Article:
Western Isles Council faces a round of cuts to tackle an estimated £11million deficit over the next three years.
Job losses are not ruled out though the council will seek to minimise the number of compulsory redundancies, as far as possible.
The council’s annual budget is around £112million a year.
The looming financial stringency follows two years of cuts to head off a £6million deficit.
Bosses are now devising a detailed programme to identify efficiency savings to cover up to March 2018.
Later this month, the council will consider updated figures and look at where it could make cuts.
Bosses are under pressure to make 1% budget savings across all departments, despite earlier cuts. It is thought it may raise around £890,000.
A proposed “efficiency drive” is set to take place for the period between 2016 and 2018, indicates a council report.
Western Isles Council is already implementing £2.4million of savings this year – after a round of £2million of cuts in 2013.
The final £1.1million compensation payout for losing £23million in the 1991 Bank of Credit and Commerce International crash was used to reduce the 2013 deficit and is no longer available.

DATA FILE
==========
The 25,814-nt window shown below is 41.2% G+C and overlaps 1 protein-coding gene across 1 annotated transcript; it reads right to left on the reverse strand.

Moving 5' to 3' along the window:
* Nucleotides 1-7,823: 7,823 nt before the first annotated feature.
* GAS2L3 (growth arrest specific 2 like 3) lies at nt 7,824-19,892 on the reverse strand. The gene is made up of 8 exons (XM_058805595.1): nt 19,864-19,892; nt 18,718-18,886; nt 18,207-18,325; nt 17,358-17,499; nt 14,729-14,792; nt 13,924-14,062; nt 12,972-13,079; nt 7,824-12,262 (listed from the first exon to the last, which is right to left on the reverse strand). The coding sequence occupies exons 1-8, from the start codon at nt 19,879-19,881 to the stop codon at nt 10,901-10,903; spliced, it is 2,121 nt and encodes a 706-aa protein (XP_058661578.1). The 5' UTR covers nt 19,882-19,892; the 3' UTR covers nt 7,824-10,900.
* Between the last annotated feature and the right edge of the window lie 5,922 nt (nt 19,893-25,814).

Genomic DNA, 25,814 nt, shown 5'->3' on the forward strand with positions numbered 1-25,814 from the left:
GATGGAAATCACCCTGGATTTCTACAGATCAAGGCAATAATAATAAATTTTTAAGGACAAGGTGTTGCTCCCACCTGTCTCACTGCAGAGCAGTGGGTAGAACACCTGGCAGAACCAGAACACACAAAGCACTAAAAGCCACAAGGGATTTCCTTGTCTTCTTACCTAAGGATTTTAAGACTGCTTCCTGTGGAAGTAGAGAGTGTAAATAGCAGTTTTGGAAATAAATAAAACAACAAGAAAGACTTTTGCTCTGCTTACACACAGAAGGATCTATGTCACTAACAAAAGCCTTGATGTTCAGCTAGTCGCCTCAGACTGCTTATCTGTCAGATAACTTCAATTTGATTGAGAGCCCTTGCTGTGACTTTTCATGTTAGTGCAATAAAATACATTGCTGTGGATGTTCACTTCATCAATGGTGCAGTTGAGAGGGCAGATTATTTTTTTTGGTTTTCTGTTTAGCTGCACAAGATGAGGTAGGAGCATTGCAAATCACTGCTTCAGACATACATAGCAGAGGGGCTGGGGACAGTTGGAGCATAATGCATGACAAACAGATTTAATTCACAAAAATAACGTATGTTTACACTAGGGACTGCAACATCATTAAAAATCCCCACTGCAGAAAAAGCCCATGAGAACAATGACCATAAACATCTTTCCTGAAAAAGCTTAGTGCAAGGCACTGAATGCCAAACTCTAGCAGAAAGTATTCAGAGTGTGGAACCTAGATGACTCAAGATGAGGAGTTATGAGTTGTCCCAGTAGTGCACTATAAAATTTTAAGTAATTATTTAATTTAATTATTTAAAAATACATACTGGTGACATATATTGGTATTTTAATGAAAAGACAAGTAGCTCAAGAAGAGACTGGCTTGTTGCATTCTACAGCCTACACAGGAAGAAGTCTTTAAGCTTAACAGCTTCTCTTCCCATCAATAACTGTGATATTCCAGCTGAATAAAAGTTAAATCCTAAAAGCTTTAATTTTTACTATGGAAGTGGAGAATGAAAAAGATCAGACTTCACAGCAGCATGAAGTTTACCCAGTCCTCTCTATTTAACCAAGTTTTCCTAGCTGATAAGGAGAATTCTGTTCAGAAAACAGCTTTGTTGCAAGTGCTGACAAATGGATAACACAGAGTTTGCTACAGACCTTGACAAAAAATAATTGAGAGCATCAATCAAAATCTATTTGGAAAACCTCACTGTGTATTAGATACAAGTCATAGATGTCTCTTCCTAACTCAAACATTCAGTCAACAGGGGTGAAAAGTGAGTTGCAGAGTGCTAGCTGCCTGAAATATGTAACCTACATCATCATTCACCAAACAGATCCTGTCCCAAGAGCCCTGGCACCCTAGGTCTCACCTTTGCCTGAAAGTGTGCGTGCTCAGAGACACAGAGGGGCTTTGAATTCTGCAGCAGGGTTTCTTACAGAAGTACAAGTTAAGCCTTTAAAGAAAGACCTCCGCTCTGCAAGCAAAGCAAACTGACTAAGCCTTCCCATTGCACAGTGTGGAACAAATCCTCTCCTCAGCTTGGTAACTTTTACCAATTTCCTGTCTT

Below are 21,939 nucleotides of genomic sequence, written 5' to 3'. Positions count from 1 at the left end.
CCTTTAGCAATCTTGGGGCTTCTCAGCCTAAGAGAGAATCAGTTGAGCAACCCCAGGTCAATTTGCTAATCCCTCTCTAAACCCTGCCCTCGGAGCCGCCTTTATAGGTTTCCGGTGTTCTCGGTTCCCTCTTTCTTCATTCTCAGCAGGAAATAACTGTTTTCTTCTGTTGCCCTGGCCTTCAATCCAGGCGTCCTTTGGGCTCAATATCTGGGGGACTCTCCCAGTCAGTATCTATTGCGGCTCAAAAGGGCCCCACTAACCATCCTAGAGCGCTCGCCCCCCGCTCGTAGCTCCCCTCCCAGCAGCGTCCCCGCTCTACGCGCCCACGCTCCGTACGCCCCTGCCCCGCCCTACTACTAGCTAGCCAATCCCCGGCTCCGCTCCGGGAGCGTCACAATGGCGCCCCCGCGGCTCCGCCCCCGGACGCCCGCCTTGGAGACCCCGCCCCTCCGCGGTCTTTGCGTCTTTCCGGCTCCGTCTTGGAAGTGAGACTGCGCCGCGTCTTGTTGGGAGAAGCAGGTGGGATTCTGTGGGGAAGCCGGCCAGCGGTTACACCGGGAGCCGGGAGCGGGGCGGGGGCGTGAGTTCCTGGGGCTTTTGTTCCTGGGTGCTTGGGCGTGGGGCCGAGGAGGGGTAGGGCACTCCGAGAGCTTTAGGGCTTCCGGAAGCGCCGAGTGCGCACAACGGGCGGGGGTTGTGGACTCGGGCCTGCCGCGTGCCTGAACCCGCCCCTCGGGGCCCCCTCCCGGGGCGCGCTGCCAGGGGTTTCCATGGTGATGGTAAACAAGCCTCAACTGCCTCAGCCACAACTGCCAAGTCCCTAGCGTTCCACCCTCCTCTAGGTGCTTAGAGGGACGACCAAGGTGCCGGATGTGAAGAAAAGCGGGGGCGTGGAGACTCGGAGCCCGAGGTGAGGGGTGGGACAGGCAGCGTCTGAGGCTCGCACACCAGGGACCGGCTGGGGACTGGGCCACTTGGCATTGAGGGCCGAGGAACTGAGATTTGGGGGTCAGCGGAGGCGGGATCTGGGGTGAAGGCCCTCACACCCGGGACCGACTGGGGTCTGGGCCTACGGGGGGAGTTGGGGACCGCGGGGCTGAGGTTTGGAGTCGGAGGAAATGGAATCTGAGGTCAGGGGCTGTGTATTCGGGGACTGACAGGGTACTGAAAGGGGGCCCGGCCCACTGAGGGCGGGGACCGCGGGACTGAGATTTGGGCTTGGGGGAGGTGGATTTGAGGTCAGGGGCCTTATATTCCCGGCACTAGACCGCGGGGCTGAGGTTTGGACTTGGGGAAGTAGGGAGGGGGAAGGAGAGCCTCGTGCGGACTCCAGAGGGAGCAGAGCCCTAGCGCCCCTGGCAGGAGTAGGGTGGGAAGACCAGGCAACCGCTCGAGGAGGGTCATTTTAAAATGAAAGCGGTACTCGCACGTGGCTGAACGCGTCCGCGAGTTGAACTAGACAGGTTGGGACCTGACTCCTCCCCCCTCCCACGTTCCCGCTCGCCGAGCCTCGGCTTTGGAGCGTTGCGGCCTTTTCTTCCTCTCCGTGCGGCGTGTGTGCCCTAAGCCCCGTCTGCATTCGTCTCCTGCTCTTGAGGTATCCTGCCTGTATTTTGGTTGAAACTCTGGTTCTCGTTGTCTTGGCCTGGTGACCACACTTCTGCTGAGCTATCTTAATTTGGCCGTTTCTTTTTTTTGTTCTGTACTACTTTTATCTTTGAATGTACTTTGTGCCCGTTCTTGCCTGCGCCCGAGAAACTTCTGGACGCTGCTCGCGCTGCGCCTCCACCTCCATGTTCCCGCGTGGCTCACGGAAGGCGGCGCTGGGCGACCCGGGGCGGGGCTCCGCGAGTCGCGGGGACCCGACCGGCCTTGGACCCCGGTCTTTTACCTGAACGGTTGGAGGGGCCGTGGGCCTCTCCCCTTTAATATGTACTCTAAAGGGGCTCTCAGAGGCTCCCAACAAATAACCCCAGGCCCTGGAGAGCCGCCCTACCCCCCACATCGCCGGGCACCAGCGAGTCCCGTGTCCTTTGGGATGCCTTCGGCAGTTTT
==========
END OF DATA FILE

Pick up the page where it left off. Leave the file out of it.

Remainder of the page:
An estimated 200 plus council positions have vanished in the past three or so years including early retirement, vacancies which are not filled as well as redundancies.
One heavy financial blow is a predicted £541,000 overspend in the social work department this year, much of it caused by increasing demand for services, particularly with the soaring number of older people needing care and the difficulty in recruiting social care staff in the islands’ falling working population.
Finance chiefs say it is “unrealistic” to absorb the department’s projected deficit so half of it will be accommodated into next year’s budgets.
Iain Macaulay, the islands’ chief social work officer, warns: “It is inevitable that as the number of adults and older people requiring care and support increases, the budgetary challenges will escalate.”